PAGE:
At 2pm on February 13, 1866, it was snowing in Liberty, Missouri. The Clay County Savings Association was open as usual. The bank’s cashier, Greenup Bird, sat at his desk. His son William sat at another desk to his left. Nobody else was in the bank when two men wearing Union army overcoats walked in and warmed their hands by the stove. After a moment one went up to the counter and asked for change for a ten-dollar bill. William got up to help the customer and was greeted with a pistol pointed at his face. The other man also drew his revolver and both leapt over the counter, telling the astonished father and son that they better be quiet or else.
%Gallery-108291%One robber gave William a smack with his gun and pushed him into the vault, demanding the money. Meanwhile the second robber told Greenup to give him the cash on his desk. Once they’d taken all the money, the robbers pushed the two bank workers into the vault and shut the door. They neglected to lock it, however, and after a few tense moments Greenup and William came out, opened a window, and shouted that the bank had been robbed.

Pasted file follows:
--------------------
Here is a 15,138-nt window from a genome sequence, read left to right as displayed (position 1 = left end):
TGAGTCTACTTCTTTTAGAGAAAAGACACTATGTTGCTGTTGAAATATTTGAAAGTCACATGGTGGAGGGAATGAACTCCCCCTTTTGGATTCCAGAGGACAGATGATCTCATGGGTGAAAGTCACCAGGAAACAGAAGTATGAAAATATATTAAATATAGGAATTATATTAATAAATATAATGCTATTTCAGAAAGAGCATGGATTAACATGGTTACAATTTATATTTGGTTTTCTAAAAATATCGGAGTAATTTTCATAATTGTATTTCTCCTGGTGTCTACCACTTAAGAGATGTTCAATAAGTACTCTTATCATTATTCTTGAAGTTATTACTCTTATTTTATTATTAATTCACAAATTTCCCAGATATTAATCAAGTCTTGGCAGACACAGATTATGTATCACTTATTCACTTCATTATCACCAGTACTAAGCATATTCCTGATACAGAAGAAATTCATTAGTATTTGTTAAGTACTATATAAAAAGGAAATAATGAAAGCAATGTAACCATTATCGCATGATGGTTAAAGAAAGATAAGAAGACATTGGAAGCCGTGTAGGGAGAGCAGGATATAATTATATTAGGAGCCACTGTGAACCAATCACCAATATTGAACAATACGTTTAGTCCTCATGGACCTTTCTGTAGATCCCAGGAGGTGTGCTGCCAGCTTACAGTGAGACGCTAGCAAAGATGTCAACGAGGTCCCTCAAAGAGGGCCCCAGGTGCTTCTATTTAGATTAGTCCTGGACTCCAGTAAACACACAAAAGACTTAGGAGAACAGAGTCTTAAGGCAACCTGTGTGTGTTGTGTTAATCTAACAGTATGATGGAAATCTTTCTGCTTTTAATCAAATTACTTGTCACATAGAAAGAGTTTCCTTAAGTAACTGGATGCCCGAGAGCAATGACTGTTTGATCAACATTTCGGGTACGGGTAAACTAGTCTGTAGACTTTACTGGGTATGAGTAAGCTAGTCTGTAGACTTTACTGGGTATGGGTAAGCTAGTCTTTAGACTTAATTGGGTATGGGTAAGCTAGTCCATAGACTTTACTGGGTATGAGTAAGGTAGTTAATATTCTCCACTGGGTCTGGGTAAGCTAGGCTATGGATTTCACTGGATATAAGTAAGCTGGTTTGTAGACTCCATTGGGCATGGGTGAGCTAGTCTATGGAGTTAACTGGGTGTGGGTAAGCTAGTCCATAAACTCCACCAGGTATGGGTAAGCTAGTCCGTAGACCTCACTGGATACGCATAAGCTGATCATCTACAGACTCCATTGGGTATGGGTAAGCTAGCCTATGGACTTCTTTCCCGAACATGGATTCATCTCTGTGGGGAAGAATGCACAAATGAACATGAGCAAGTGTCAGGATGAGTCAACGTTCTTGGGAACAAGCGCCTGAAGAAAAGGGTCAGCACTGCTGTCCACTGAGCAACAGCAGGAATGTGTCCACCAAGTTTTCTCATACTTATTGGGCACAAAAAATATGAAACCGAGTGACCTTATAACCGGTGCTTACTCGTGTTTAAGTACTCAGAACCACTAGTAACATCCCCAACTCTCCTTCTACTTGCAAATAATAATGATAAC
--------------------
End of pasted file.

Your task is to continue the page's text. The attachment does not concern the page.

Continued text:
At that moment a group of about a dozen mounted men galloped past. One fired at a pedestrian who was also sounding the alarm. This was George Wymore, a student at Liberty College. Ironically, one of the founders of this college was none other than Robert Sallee James, Frank and Jesse’s father. The bullet tore through George’s body and he fell to the sidewalk dead.
Townspeople quickly formed a posse, but the robbers got away. Back at the bank, Greenup and William tallied their losses: almost $60,000, more than $3.5 million in today’s value. There was no insurance in those days, no FDIC. Many farmers and merchants lost their life savings. Greenup and William lost their jobs when the bank failed.